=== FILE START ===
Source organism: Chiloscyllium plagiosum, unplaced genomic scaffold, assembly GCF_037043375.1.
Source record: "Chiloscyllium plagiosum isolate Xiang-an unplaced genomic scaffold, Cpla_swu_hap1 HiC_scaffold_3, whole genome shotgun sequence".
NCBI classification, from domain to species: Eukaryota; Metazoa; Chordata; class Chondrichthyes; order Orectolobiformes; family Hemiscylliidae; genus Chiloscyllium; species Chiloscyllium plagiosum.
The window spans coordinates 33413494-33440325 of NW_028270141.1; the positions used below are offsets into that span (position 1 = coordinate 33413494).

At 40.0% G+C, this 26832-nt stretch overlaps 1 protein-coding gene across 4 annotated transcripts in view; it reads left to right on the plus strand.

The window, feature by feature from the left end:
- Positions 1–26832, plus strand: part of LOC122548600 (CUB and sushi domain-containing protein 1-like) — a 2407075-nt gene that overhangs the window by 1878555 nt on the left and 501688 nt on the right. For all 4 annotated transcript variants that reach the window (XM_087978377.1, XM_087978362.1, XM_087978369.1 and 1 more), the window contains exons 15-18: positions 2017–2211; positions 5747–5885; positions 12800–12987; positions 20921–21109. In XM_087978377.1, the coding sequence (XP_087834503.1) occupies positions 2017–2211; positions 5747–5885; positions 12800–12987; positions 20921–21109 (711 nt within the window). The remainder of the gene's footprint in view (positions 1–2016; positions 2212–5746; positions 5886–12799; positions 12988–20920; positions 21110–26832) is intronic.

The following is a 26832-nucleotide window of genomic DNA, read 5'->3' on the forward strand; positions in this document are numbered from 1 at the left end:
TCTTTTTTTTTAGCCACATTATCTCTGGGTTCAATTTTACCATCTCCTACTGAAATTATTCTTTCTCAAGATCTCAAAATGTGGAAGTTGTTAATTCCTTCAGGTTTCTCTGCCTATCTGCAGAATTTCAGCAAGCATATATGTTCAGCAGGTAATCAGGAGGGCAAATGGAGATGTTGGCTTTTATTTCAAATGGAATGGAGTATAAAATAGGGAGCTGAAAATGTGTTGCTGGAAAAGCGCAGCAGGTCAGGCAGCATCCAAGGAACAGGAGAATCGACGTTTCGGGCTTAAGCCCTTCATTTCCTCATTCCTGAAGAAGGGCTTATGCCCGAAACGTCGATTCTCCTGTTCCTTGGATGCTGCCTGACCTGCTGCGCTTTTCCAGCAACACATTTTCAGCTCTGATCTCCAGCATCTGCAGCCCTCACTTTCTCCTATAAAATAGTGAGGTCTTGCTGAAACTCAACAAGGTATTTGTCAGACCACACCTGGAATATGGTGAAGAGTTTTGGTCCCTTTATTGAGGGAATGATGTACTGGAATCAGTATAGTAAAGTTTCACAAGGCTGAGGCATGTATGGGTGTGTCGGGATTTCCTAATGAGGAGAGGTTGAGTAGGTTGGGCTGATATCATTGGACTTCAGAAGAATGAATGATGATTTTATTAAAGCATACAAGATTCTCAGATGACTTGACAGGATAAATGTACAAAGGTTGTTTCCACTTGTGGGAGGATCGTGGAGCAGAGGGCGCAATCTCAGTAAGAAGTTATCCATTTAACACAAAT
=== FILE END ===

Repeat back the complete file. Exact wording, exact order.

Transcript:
Source organism: Chiloscyllium plagiosum, unplaced genomic scaffold, assembly GCF_037043375.1.
Source record: "Chiloscyllium plagiosum isolate Xiang-an unplaced genomic scaffold, Cpla_swu_hap1 HiC_scaffold_3, whole genome shotgun sequence".
NCBI classification, from domain to species: Eukaryota; Metazoa; Chordata; class Chondrichthyes; order Orectolobiformes; family Hemiscylliidae; genus Chiloscyllium; species Chiloscyllium plagiosum.
The window spans coordinates 33413494-33440325 of NW_028270141.1; the positions used below are offsets into that span (position 1 = coordinate 33413494).

At 40.0% G+C, this 26832-nt stretch overlaps 1 protein-coding gene across 4 annotated transcripts in view; it reads left to right on the plus strand.

The window, feature by feature from the left end:
- Positions 1–26832, plus strand: part of LOC122548600 (CUB and sushi domain-containing protein 1-like) — a 2407075-nt gene that overhangs the window by 1878555 nt on the left and 501688 nt on the right. For all 4 annotated transcript variants that reach the window (XM_087978377.1, XM_087978362.1, XM_087978369.1 and 1 more), the window contains exons 15-18: positions 2017–2211; positions 5747–5885; positions 12800–12987; positions 20921–21109. In XM_087978377.1, the coding sequence (XP_087834503.1) occupies positions 2017–2211; positions 5747–5885; positions 12800–12987; positions 20921–21109 (711 nt within the window). The remainder of the gene's footprint in view (positions 1–2016; positions 2212–5746; positions 5886–12799; positions 12988–20920; positions 21110–26832) is intronic.

The following is a 26832-nucleotide window of genomic DNA, read 5'->3' on the forward strand; positions in this document are numbered from 1 at the left end:
TCTTTTTTTTTAGCCACATTATCTCTGGGTTCAATTTTACCATCTCCTACTGAAATTATTCTTTCTCAAGATCTCAAAATGTGGAAGTTGTTAATTCCTTCAGGTTTCTCTGCCTATCTGCAGAATTTCAGCAAGCATATATGTTCAGCAGGTAATCAGGAGGGCAAATGGAGATGTTGGCTTTTATTTCAAATGGAATGGAGTATAAAATAGGGAGCTGAAAATGTGTTGCTGGAAAAGCGCAGCAGGTCAGGCAGCATCCAAGGAACAGGAGAATCGACGTTTCGGGCTTAAGCCCTTCATTTCCTCATTCCTGAAGAAGGGCTTATGCCCGAAACGTCGATTCTCCTGTTCCTTGGATGCTGCCTGACCTGCTGCGCTTTTCCAGCAACACATTTTCAGCTCTGATCTCCAGCATCTGCAGCCCTCACTTTCTCCTATAAAATAGTGAGGTCTTGCTGAAACTCAACAAGGTATTTGTCAGACCACACCTGGAATATGGTGAAGAGTTTTGGTCCCTTTATTGAGGGAATGATGTACTGGAATCAGTATAGTAAAGTTTCACAAGGCTGAGGCATGTATGGGTGTGTCGGGATTTCCTAATGAGGAGAGGTTGAGTAGGTTGGGCTGATATCATTGGACTTCAGAAGAATGAATGATGATTTTATTAAAGCATACAAGATTCTCAGATGACTTGACAGGATAAATGTACAAAGGTTGTTTCCACTTGTGGGAGGATCGTGGAGCAGAGGGCGCAATCTCAGTAAGAAGTTATCCATTTAACACAAAT